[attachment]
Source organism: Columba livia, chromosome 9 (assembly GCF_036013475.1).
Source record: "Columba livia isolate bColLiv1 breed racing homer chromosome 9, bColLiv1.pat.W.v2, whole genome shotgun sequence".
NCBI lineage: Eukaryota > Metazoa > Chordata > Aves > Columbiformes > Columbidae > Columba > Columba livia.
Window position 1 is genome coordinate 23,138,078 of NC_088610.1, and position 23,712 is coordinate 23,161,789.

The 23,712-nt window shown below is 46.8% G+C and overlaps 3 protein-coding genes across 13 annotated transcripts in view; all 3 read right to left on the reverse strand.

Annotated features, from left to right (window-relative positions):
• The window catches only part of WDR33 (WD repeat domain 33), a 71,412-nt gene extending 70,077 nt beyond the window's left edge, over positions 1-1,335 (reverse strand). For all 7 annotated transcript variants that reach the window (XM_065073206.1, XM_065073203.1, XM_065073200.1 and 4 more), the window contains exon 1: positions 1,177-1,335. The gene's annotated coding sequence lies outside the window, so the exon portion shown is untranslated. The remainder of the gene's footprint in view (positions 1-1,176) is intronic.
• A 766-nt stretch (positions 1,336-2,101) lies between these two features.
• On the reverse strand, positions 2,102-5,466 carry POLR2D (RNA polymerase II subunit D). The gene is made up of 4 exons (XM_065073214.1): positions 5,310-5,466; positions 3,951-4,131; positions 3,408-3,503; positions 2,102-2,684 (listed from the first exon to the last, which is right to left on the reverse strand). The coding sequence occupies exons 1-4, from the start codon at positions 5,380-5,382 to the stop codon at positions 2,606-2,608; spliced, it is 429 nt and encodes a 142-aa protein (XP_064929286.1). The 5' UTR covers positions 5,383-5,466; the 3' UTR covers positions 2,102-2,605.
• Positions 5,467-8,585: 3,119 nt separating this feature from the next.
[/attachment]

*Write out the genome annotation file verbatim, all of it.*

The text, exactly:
Source organism: Columba livia, chromosome 9 (assembly GCF_036013475.1).
Source record: "Columba livia isolate bColLiv1 breed racing homer chromosome 9, bColLiv1.pat.W.v2, whole genome shotgun sequence".
NCBI lineage: Eukaryota > Metazoa > Chordata > Aves > Columbiformes > Columbidae > Columba > Columba livia.
Window position 1 is genome coordinate 23,138,078 of NC_088610.1, and position 23,712 is coordinate 23,161,789.

The 23,712-nt window shown below is 46.8% G+C and overlaps 3 protein-coding genes across 13 annotated transcripts in view; all 3 read right to left on the reverse strand.

Annotated features, from left to right (window-relative positions):
• The window catches only part of WDR33 (WD repeat domain 33), a 71,412-nt gene extending 70,077 nt beyond the window's left edge, over positions 1-1,335 (reverse strand). For all 7 annotated transcript variants that reach the window (XM_065073206.1, XM_065073203.1, XM_065073200.1 and 4 more), the window contains exon 1: positions 1,177-1,335. The gene's annotated coding sequence lies outside the window, so the exon portion shown is untranslated. The remainder of the gene's footprint in view (positions 1-1,176) is intronic.
• A 766-nt stretch (positions 1,336-2,101) lies between these two features.
• On the reverse strand, positions 2,102-5,466 carry POLR2D (RNA polymerase II subunit D). The gene is made up of 4 exons (XM_065073214.1): positions 5,310-5,466; positions 3,951-4,131; positions 3,408-3,503; positions 2,102-2,684 (listed from the first exon to the last, which is right to left on the reverse strand). The coding sequence occupies exons 1-4, from the start codon at positions 5,380-5,382 to the stop codon at positions 2,606-2,608; spliced, it is 429 nt and encodes a 142-aa protein (XP_064929286.1). The 5' UTR covers positions 5,383-5,466; the 3' UTR covers positions 2,102-2,605.
• Positions 5,467-8,585: 3,119 nt separating this feature from the next.